Compliance in Insurance: An Industry Within an Industry

Roger Bickmore
Insurance Experts' Forum, July 16, 2013

At times the insurance industry seems to defy gravity, growing profitably even in the direst of economic conditions. Yet, the recent announcements by both Aviva and Direct Line of job losses around 2,000 apiece are a reminder that our workforce is not immune in these recessionary times. As the pricing conditions in the United Kingdom continue to deteriorate, we can expect more companies to pursue cost-cutting strategies to preserve their profit margins.

Despite all this, bucking the trend is the Financial Ombudsmen Service's (FOS) recruitment efforts; increasing its staff numbers by 1,000 in the next 12 months. Funded by the industry, the FOS are the independent experts who sort out individual complaints that consumers and financial businesses are not able to resolve themselves. They are busy people. According to their CEO Natalie Ceeney, speaking to the CII Journal, the FOS are now dealing with 2,000 formal complaints about Payment Protection Insurance (PPI) per day, a 140-percent increase over last year. Even other areas of business are producing 20 percent more unresolved complaints per annum.

By misselling pensions, endowments and PPI, public confidence in the financial services sector to offer sound advice and provide suitable products has been tarnished. As the price to pay to restore customers’ trust, insurers have accepted that they need to embed a culture supported by processes that ensure what they offer meets a genuine need and is marketed fairly. Most agree that getting their house in order is necessary despite the sizeable extra cost. There are signs, however, that attitudes might be changing.

No doubt some extended warranties or mobile phone insurance policies are poor-value, but the consequences for the consumer are less profound than what happens when long-term savings, retirement provision or property financing are messed up. Therefore, the decision announced last week by the Financial Conduct Authority (FCA) to conduct a market study of these sorts of add-on products is raising one or two eyebrows. According to the Insurance Insider, this is the seventh new review announced since April. No surprise perhaps that Aviva’s CEO Robin Spencer, speaking at the recent ABI conference, discouraged the FCA from trying to “solve everything” and called for some “proportionality and priority-setting”.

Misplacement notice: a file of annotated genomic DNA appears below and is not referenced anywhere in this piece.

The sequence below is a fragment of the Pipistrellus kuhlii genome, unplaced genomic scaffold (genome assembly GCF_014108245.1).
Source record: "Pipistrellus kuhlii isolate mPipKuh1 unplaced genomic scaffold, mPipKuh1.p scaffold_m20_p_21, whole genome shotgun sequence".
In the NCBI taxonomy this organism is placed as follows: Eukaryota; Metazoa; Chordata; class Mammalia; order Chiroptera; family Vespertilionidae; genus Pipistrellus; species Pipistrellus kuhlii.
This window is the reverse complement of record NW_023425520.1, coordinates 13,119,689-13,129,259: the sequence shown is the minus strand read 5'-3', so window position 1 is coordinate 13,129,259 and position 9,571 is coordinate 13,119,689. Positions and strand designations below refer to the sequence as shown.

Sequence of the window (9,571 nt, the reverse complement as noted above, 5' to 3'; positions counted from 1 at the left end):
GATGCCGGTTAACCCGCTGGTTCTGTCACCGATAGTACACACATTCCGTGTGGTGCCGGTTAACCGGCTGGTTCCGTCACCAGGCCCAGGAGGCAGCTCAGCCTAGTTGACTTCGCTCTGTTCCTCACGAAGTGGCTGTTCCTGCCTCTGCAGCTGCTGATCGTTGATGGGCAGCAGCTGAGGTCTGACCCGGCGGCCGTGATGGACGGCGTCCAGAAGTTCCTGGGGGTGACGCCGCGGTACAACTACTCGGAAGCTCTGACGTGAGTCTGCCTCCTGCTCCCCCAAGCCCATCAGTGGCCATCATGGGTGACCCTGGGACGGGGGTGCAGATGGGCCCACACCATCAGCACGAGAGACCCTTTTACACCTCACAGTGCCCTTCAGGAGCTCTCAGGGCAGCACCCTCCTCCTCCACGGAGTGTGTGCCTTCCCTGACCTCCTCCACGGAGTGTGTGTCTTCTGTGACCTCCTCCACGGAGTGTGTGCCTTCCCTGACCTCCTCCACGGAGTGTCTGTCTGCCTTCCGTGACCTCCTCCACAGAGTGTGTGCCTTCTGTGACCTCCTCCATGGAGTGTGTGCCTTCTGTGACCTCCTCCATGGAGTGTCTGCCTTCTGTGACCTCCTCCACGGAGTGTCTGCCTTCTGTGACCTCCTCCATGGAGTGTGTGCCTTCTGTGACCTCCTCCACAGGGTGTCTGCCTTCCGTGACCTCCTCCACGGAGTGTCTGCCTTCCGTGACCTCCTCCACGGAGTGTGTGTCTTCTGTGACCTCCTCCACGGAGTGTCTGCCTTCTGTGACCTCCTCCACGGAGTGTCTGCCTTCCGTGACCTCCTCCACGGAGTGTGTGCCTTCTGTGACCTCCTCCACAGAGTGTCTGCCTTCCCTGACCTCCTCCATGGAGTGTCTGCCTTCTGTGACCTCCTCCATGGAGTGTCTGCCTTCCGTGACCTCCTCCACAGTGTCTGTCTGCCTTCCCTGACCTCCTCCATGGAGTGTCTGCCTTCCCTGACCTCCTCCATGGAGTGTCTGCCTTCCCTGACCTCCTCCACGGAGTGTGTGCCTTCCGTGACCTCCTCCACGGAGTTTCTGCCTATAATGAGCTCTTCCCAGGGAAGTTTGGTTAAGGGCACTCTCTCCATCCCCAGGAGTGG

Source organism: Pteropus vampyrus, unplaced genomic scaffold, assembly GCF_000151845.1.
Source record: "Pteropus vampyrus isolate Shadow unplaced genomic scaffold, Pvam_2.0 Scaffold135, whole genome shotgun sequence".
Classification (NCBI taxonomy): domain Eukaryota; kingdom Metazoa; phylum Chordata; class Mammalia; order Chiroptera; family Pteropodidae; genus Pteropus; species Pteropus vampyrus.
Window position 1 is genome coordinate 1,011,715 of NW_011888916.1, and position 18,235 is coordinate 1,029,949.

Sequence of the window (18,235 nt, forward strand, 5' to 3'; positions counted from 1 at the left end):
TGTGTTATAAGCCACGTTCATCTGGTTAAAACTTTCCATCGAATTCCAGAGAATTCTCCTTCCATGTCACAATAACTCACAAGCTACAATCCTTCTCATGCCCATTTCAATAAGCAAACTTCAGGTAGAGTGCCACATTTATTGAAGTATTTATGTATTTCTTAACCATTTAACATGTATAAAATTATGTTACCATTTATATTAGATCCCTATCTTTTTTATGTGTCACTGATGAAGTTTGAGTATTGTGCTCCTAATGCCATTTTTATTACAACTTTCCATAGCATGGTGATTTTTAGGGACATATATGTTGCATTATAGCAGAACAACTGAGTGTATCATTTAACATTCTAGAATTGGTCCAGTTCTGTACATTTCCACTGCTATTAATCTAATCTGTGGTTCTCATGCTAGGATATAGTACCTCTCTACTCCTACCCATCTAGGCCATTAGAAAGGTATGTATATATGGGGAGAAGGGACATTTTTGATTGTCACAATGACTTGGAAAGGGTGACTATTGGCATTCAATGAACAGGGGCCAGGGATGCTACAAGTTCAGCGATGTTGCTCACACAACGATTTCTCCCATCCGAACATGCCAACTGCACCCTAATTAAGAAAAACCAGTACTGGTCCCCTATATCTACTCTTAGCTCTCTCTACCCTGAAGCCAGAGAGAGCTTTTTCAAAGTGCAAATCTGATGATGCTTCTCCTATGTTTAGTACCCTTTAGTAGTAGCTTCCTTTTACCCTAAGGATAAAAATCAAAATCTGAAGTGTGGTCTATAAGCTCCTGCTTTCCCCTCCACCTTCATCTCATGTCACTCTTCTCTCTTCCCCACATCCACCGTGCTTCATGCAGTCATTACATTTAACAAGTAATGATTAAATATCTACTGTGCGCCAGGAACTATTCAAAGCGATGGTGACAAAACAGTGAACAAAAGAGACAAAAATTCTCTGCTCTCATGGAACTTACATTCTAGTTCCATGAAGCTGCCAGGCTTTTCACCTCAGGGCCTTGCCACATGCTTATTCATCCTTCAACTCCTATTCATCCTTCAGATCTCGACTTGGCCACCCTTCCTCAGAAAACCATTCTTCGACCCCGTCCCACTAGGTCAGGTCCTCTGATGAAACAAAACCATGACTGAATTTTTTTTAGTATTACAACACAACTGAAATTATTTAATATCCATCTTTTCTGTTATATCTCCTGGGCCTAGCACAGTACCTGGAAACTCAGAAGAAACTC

Once they are done hiring, the FOS will have 4,500 employees and the FCA already has 2,800; sizes of organisation comparable to a leading insurer. Added to this are the legions of people working inside insurance companies and brokers whose job it is to ensure that the regulations are understood and followed. The compliance industry-within-an-industry has evolved and is expanding fast whilst the sector it serves seems to be entering a phase of retrenchment. Unfortunately insurers forced to shrink their investment in service delivery and product development will struggle to cope with the raft of consumer regulation and ultimately let the customer down, leading to more complaints. If this cycle of discontent is to be avoided, then business leaders and policy-makers should agree a common compliance agenda that rightly protects the public but is also deliverable within the economic constraints that insurers and brokers may soon find themselves.

This blog was originally published on Roger Bickmore's website, "The Lookout."

Roger Bickmore is the Group Business Development Director at Kiln Group, insurance underwriters at Lloyd's of London.

Readers are encouraged to respond to Roger using the “Add Your Comments” box below. He also can be reached at

The opinions of bloggers on do not necessarily reflect those of Insurance Networking News.

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